Title: Galloway signing an unnecessary gamble with Caldwell-Pope in the balance
Date: July 3, 2017
Original Source: The Athletic
Synopsis: In my latest for The Athletic Detroit, I looked at the Pistons’ signing of Langston Galloway, a reasonable move in a vacuum but one that introduces risk and inflexibility in the near-term.
The plan in Detroit remains unclear.
Facing an incredibly tight salary cap crunch heading into a pivotal offseason, the Pistons moved swiftly to limit their flexibility further, throwing a cloud over the restricted free agency of Kentavious Caldwell-Pope.
As free agency opened, word came down from ESPN’s Adrian Wojnarowski that the Pistons had agreed to a three-year, $21-million deal with Langston Galloway. It was a confusing opening salvo from Stan Van Gundy and company, a move that stood to make a dire situation even worse and really cut into any perceived leverage the team had, either on the trade market in looking to unload salary, or in their attempts to keep Caldwell-Pope from signing a major offer sheet elsewhere.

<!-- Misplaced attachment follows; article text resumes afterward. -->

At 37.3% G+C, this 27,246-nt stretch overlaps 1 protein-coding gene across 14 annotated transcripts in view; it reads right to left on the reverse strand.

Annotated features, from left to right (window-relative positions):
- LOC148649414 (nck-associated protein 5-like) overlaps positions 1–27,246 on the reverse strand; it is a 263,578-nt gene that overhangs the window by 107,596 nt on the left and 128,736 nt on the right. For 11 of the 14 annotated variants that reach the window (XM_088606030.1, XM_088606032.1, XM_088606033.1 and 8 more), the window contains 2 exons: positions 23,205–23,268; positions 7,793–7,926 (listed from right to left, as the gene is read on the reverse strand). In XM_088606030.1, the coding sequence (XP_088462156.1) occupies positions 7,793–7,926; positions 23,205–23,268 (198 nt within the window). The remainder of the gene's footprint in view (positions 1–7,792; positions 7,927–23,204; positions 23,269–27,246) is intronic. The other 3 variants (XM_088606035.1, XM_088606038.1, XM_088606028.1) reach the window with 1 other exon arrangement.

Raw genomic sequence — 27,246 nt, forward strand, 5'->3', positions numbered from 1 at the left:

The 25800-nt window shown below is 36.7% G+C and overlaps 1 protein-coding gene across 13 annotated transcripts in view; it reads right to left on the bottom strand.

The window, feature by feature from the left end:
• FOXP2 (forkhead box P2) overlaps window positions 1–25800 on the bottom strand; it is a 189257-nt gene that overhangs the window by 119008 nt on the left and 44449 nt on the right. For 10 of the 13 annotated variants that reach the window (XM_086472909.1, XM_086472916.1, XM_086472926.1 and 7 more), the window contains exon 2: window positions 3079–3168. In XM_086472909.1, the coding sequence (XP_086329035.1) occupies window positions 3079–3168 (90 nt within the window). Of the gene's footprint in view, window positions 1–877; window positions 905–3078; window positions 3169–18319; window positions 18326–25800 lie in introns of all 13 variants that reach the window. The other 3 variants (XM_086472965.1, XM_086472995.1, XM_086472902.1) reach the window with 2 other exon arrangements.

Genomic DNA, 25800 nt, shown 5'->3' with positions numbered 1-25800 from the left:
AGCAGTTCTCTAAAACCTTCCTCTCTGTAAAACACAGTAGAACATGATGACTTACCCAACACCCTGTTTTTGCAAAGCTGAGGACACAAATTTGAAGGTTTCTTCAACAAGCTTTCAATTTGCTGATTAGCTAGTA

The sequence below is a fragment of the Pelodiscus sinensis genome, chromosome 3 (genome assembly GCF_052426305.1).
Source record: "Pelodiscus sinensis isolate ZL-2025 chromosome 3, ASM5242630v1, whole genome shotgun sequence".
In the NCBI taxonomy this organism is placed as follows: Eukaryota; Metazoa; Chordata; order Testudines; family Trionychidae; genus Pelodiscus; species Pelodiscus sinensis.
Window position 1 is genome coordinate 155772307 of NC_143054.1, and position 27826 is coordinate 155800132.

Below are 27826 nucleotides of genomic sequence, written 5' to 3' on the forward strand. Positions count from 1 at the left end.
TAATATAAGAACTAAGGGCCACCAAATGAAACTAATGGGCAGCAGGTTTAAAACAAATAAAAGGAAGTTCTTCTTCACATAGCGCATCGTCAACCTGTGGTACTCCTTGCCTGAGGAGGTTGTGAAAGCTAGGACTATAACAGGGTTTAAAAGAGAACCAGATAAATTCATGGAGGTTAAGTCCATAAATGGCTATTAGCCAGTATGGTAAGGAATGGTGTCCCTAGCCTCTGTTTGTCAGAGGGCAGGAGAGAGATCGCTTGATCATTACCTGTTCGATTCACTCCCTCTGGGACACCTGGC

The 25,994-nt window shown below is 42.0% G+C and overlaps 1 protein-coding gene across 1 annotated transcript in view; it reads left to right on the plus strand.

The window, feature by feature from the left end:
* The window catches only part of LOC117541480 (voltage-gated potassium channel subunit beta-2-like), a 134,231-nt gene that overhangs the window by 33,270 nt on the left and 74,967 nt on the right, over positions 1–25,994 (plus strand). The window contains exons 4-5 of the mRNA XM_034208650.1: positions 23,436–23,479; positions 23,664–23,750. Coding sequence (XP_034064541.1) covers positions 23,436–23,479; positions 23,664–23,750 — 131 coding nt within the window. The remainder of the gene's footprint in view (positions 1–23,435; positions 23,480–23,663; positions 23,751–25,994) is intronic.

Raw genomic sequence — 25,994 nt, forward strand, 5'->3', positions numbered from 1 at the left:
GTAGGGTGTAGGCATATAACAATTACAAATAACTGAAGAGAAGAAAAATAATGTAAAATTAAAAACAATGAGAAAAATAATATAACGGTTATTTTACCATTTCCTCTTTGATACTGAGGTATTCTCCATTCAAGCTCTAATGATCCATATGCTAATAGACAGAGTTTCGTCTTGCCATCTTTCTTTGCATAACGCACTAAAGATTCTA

Because of the Pistons’ cap situation, they could not use actual cap space to sign Galloway. They simply had no reasonable means of creating that space, and so they were left to play the exception market. Given the annual salary Galloway will receive, the Pistons must be using some of their non-taxpayer mid-level exception to sign him. His starting figure, even on a back-loaded deal, necessitates it.